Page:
10.On reexamination, he testified that they had not done succession over his father’s estate. That the suit land was issued to Massimo Gitau in 1973 and in 1981, the title deed was closed upon subdivision. That in 1981, his father was already deceased. That if the subdivision was genuine, they could have informed his mother about the subdivision and that his mother died in 2003.On May 25, 2022, the court directed parties to file and exchange written submissions.The plaintiff filed his written submissions dated June 22, 2022, through the law firm of Kenta Moitalel & Co Advocates.
11.On whether the suit property was transferred legally, the plaintiff submitted that section 24 and 26 of the Land Registration Act 2012, that registration of a person as a proprietor of land vests in that person absolute ownership of that land together with all rights and privileges appurtenant thereto. Further that a certificate of title is prima facie evidence of indefeasible ownership of a parcel of land, unless the said ownership is challenged on the grounds of fraud, misrepresentation and illegality.It is the plaintiffs submissions that the 1st defendant had failed to establish fraud orchestrated by the plaintiff and therefore his claim should fail. Reliance was place on the case of Jonathan Omoyoma v Bonface Oyure & 2 others (2021) eKLR, where the court reiterated the provisions of section 26 of the Land Registration Act.
12.Further the plaintiff submitted that the 1st defendant had failed to discharge the evidential burden of proof in for an allegation of fraud. That the according to section 109 of the Evidence Act Cap 80 Laws of Kenya he who alleges must prove unless the burden is shifted to another party in law. That the 1st defendant stated that his father died in 1981 yet he did not deny or discredit the transfer documents signed by him in 1973. Reliance was placed on a litany of cases all which pointed to the holding that fraud must be specifically pleaded and specifically proven that it not allowable to leave fraud to be inferred from the facts. See the cases of Morjaria v Nansingh Madhusingh Darbar & another (2020) EKLR and the case of Ndolo v Ndolo (2008) 1KLR (G&F) 742.On whether the restriction should be removed, the plaintiff submits that as per section 76 of the Land Registration Act, restrictions were to be for a particular period, until the occurrence of a particular event or until the making of further orders. Reliance was placed on the case of Joyce Waithera Mwangi v Thika Land Registrar (2018) Eklr where the court on dealing with a restriction stated that restrictions are not supposed to endure indefinitely on a title. That since the 1st applicant had failed to establish and prove fraud on the part of the plaintiff, the restriction he had placed should be lifted. He submitted that the he had proved his case to the required standard and urged this court to allow his claim as prayed.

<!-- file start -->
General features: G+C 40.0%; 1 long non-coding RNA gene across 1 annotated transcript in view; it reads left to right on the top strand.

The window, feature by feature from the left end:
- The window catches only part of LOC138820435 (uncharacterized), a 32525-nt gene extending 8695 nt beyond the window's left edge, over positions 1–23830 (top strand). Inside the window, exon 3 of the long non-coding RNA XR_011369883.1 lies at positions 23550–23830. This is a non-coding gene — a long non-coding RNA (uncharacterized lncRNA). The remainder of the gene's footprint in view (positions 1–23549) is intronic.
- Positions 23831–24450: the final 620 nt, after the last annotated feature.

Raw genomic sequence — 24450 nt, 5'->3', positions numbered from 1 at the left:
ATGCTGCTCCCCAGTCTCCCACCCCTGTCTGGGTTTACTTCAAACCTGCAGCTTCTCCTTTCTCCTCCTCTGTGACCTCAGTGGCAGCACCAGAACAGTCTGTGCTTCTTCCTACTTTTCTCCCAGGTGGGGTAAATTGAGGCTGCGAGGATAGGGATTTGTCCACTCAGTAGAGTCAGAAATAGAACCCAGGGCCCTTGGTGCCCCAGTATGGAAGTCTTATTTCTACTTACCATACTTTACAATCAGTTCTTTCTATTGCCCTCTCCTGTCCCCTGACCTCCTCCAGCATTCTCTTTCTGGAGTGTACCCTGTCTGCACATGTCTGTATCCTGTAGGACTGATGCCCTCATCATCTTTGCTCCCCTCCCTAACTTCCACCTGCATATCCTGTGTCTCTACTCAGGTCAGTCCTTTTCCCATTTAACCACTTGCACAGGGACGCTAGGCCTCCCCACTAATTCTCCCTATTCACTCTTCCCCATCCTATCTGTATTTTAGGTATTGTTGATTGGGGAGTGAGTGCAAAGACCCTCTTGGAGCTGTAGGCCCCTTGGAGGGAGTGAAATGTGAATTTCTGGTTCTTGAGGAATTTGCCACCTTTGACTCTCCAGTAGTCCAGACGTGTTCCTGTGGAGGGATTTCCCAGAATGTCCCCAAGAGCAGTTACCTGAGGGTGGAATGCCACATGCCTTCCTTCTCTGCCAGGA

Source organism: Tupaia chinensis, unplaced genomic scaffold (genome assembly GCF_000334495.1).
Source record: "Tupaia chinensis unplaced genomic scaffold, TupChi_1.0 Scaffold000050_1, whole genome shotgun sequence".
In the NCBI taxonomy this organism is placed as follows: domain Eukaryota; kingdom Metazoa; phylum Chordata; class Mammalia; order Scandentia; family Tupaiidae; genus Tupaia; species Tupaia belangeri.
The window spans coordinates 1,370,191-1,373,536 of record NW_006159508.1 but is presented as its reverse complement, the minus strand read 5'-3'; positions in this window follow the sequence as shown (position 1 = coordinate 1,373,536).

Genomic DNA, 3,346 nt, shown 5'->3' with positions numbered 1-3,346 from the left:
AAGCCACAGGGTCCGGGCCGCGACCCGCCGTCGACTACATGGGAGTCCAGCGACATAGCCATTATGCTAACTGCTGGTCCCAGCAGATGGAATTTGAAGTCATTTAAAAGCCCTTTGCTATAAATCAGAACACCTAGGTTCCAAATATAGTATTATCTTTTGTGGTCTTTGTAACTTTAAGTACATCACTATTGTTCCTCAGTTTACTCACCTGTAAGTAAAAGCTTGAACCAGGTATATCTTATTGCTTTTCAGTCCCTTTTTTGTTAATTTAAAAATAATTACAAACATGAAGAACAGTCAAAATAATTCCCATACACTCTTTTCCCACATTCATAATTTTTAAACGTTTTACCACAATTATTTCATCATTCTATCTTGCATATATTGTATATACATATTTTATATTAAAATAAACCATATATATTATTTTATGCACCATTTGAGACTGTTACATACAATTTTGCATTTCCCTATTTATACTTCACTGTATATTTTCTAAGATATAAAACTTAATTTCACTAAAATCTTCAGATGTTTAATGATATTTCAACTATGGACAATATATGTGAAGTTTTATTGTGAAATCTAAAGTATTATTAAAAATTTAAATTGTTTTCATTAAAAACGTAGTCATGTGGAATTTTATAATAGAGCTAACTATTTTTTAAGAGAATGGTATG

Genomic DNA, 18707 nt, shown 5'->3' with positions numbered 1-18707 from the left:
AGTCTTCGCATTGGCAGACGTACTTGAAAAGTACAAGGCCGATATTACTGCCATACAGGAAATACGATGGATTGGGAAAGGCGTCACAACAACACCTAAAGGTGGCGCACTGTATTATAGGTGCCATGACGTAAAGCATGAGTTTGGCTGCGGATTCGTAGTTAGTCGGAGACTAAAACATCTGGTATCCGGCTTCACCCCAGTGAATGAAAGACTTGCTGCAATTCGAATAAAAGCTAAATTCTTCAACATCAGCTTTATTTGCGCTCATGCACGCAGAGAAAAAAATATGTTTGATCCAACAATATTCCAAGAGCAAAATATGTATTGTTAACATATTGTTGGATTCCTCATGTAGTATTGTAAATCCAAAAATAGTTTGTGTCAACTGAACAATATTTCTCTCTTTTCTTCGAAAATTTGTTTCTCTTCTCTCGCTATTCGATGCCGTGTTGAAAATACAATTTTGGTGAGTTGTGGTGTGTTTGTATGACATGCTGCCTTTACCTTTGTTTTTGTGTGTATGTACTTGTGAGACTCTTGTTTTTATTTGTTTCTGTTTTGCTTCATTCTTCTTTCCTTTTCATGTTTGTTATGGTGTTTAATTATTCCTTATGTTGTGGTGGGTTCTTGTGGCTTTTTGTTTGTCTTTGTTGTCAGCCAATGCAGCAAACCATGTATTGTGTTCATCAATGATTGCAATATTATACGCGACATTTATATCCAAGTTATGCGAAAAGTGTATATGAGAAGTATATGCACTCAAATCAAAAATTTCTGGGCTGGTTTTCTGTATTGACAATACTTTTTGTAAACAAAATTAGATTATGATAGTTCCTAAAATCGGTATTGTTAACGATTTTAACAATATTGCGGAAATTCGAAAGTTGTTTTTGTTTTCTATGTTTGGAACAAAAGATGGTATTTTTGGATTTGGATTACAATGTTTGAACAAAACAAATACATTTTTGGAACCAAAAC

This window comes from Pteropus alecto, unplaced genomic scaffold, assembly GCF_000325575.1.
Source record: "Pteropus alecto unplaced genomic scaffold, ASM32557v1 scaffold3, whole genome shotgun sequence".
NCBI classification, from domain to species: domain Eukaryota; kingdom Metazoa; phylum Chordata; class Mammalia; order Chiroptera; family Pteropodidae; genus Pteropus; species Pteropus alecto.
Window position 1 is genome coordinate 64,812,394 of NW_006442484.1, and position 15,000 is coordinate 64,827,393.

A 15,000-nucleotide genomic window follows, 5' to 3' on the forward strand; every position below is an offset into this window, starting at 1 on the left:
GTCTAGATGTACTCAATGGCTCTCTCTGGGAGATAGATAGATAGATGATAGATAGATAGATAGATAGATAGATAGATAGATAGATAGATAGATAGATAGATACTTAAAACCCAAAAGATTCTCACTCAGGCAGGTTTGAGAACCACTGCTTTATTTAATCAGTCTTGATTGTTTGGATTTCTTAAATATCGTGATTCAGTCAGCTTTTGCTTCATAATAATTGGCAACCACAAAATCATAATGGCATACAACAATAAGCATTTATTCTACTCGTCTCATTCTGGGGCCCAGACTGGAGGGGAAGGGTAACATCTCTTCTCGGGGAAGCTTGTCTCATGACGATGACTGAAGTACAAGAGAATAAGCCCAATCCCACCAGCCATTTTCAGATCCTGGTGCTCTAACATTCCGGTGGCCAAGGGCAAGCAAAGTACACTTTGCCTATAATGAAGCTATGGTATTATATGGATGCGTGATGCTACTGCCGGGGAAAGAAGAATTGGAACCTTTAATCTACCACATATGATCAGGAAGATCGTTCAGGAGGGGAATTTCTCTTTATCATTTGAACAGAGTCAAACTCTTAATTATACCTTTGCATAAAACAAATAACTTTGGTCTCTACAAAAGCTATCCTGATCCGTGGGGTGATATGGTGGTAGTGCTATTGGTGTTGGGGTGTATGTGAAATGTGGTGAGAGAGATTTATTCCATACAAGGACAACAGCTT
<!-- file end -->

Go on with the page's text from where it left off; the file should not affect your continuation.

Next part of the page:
13.The 1st defendant on the other hand filed his written submissions dated July 19, 2022 through the Law Firm of R.M.Kimani & Co. Advocates. It is the 1st defendants submissions that the plaintiff did not file a defence to counterclaim and therefore he cannot submit on the same. He reiterated his averments in his pleadings and stated that it was evident that the late Massimo Gitau died in 1975, and that his land was transferred and issued to the plaintiff’s father in 1981. That the plaintiff was unable to identify James Munamo who was also a party to the transfer form produced by the plaintiff. It is the 1st defendant’s submission that the Land Control Board consent produced by the plaintiff dated October 12, 1973 was for subdivision of land Parcel No 120 and the transfer produced was for land Parcel No 1560 and it was dated 3/10/1973. Reliance was placed on the case of //Elijah Makeri Nyangwra v Stephen Mungai Njuguna & another (2013) eKLR, where the court held that it was not necessary that the title holder be a party of the vitiating factors noted in section 26 of the Land Registration Act 2012. That the import of section 26(1) was to remove protection from and innocent purchaser or innocent title holder.It is the 1st defendant’s further submissions that having found that Moses Gitau was the proprietor of Loc 11/Maragi/120 at the time of his death, it follows that the plaintiff’s father obtained the suit land by misrepresentation and/or fraud. He urged this court to dismiss the plaintiff’s claim with costs and allow his counterclaim as prayed.